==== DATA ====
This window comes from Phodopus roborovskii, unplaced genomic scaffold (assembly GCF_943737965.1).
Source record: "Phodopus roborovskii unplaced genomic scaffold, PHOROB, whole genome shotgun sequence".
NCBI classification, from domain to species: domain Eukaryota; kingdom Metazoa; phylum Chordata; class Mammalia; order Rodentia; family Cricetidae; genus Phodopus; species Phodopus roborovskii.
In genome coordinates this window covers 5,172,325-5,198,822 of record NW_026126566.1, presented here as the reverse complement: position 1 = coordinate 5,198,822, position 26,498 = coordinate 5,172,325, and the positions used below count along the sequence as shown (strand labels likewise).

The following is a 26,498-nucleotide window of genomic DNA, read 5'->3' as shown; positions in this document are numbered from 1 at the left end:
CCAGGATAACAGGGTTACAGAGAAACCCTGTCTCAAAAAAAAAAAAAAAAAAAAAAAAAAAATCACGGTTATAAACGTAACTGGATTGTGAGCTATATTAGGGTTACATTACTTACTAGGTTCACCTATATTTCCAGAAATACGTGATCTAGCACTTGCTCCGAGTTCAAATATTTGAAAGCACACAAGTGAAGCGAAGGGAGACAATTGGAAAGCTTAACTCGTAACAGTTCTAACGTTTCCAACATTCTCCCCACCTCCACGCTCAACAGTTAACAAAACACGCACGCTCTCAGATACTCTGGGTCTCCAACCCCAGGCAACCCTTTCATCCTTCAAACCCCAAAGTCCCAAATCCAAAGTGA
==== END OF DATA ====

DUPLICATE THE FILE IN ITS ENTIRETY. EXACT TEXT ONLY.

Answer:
This window comes from Phodopus roborovskii, unplaced genomic scaffold (assembly GCF_943737965.1).
Source record: "Phodopus roborovskii unplaced genomic scaffold, PHOROB, whole genome shotgun sequence".
NCBI classification, from domain to species: domain Eukaryota; kingdom Metazoa; phylum Chordata; class Mammalia; order Rodentia; family Cricetidae; genus Phodopus; species Phodopus roborovskii.
In genome coordinates this window covers 5,172,325-5,198,822 of record NW_026126566.1, presented here as the reverse complement: position 1 = coordinate 5,198,822, position 26,498 = coordinate 5,172,325, and the positions used below count along the sequence as shown (strand labels likewise).

The following is a 26,498-nucleotide window of genomic DNA, read 5'->3' as shown; positions in this document are numbered from 1 at the left end:
CCAGGATAACAGGGTTACAGAGAAACCCTGTCTCAAAAAAAAAAAAAAAAAAAAAAAAAAAATCACGGTTATAAACGTAACTGGATTGTGAGCTATATTAGGGTTACATTACTTACTAGGTTCACCTATATTTCCAGAAATACGTGATCTAGCACTTGCTCCGAGTTCAAATATTTGAAAGCACACAAGTGAAGCGAAGGGAGACAATTGGAAAGCTTAACTCGTAACAGTTCTAACGTTTCCAACATTCTCCCCACCTCCACGCTCAACAGTTAACAAAACACGCACGCTCTCAGATACTCTGGGTCTCCAACCCCAGGCAACCCTTTCATCCTTCAAACCCCAAAGTCCCAAATCCAAAGTGA